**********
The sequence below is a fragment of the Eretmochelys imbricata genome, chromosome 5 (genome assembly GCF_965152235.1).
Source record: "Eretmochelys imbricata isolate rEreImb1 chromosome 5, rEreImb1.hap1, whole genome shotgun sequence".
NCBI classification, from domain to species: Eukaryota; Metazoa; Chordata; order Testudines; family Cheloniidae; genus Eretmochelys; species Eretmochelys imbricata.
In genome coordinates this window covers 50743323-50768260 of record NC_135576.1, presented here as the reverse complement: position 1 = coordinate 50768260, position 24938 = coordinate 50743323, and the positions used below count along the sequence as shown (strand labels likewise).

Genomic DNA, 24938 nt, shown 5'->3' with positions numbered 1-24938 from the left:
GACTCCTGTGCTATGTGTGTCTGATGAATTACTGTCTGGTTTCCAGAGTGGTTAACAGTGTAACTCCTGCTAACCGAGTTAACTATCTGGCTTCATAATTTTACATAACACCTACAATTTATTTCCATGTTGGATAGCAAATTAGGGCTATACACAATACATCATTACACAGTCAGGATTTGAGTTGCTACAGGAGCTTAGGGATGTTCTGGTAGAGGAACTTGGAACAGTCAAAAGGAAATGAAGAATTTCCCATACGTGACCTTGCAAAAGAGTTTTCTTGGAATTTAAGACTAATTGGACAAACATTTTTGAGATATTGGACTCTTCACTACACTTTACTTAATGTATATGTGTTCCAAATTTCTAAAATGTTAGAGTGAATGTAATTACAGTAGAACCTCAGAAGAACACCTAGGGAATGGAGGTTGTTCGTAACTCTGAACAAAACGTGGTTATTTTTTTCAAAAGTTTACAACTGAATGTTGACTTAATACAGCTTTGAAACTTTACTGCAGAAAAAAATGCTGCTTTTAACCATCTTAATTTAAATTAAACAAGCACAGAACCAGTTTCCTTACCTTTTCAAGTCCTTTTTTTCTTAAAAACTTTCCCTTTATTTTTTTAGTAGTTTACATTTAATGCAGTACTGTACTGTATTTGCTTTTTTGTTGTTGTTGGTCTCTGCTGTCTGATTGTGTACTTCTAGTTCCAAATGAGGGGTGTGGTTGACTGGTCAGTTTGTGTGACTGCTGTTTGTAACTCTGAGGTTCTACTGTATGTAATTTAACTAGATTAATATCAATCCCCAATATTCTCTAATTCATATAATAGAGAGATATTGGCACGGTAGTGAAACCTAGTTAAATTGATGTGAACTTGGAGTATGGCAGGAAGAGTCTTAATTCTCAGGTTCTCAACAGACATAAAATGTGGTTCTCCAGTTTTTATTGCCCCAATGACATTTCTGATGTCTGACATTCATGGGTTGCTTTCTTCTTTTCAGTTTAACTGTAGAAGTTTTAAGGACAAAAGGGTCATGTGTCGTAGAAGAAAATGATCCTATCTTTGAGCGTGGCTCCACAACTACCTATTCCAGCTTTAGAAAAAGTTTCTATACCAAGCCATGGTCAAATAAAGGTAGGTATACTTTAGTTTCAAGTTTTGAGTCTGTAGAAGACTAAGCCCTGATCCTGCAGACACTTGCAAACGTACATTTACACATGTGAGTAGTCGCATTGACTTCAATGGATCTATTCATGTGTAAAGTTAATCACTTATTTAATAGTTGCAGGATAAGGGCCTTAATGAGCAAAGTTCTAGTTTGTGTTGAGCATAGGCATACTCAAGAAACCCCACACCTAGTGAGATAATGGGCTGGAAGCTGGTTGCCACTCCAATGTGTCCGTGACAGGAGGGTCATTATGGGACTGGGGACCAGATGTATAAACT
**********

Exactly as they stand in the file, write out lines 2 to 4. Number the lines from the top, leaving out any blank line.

Source record: "Eretmochelys imbricata isolate rEreImb1 chromosome 5, rEreImb1.hap1, whole genome shotgun sequence".
NCBI classification, from domain to species: Eukaryota; Metazoa; Chordata; order Testudines; family Cheloniidae; genus Eretmochelys; species Eretmochelys imbricata.
In genome coordinates this window covers 50743323-50768260 of record NC_135576.1, presented here as the reverse complement: position 1 = coordinate 50768260, position 24938 = coordinate 50743323, and the positions used below count along the sequence as shown (strand labels likewise).